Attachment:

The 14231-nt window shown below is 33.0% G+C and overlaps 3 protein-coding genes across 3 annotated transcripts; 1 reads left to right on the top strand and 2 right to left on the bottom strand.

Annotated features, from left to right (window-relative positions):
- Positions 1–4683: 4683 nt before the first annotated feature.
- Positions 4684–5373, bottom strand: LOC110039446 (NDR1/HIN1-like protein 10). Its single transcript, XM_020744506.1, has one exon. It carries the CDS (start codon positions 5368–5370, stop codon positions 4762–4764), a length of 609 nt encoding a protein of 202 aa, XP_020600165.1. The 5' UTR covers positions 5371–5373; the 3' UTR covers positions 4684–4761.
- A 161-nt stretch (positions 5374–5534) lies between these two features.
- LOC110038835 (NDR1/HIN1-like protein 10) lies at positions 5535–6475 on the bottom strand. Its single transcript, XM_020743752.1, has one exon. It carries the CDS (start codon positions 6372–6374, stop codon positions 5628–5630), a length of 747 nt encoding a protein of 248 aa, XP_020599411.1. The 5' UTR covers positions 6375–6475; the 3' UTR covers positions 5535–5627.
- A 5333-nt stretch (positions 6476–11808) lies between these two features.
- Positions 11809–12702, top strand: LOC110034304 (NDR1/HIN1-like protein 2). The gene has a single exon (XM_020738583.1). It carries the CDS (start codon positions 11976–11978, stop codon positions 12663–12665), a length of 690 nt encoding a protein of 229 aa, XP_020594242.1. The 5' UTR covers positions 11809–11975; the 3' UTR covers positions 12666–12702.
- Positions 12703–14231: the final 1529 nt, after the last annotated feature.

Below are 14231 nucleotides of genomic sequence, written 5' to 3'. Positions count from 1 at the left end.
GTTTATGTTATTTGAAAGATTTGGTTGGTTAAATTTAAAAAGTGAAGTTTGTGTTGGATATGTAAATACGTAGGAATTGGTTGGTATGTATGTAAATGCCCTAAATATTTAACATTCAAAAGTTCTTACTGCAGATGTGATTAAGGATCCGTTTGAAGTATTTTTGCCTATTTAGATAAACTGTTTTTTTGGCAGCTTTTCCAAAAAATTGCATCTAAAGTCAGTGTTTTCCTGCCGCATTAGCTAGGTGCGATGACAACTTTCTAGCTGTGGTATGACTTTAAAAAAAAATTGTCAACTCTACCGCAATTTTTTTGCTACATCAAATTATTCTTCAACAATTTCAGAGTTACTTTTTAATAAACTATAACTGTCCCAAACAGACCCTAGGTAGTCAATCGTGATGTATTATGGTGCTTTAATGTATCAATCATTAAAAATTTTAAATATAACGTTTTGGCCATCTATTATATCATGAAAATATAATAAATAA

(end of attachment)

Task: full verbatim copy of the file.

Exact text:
The 14231-nt window shown below is 33.0% G+C and overlaps 3 protein-coding genes across 3 annotated transcripts; 1 reads left to right on the top strand and 2 right to left on the bottom strand.

Annotated features, from left to right (window-relative positions):
- Positions 1–4683: 4683 nt before the first annotated feature.
- Positions 4684–5373, bottom strand: LOC110039446 (NDR1/HIN1-like protein 10). Its single transcript, XM_020744506.1, has one exon. It carries the CDS (start codon positions 5368–5370, stop codon positions 4762–4764), a length of 609 nt encoding a protein of 202 aa, XP_020600165.1. The 5' UTR covers positions 5371–5373; the 3' UTR covers positions 4684–4761.
- A 161-nt stretch (positions 5374–5534) lies between these two features.
- LOC110038835 (NDR1/HIN1-like protein 10) lies at positions 5535–6475 on the bottom strand. Its single transcript, XM_020743752.1, has one exon. It carries the CDS (start codon positions 6372–6374, stop codon positions 5628–5630), a length of 747 nt encoding a protein of 248 aa, XP_020599411.1. The 5' UTR covers positions 6375–6475; the 3' UTR covers positions 5535–5627.
- A 5333-nt stretch (positions 6476–11808) lies between these two features.
- Positions 11809–12702, top strand: LOC110034304 (NDR1/HIN1-like protein 2). The gene has a single exon (XM_020738583.1). It carries the CDS (start codon positions 11976–11978, stop codon positions 12663–12665), a length of 690 nt encoding a protein of 229 aa, XP_020594242.1. The 5' UTR covers positions 11809–11975; the 3' UTR covers positions 12666–12702.
- Positions 12703–14231: the final 1529 nt, after the last annotated feature.

Below are 14231 nucleotides of genomic sequence, written 5' to 3'. Positions count from 1 at the left end.
GTTTATGTTATTTGAAAGATTTGGTTGGTTAAATTTAAAAAGTGAAGTTTGTGTTGGATATGTAAATACGTAGGAATTGGTTGGTATGTATGTAAATGCCCTAAATATTTAACATTCAAAAGTTCTTACTGCAGATGTGATTAAGGATCCGTTTGAAGTATTTTTGCCTATTTAGATAAACTGTTTTTTTGGCAGCTTTTCCAAAAAATTGCATCTAAAGTCAGTGTTTTCCTGCCGCATTAGCTAGGTGCGATGACAACTTTCTAGCTGTGGTATGACTTTAAAAAAAAATTGTCAACTCTACCGCAATTTTTTTGCTACATCAAATTATTCTTCAACAATTTCAGAGTTACTTTTTAATAAACTATAACTGTCCCAAACAGACCCTAGGTAGTCAATCGTGATGTATTATGGTGCTTTAATGTATCAATCATTAAAAATTTTAAATATAACGTTTTGGCCATCTATTATATCATGAAAATATAATAAATAA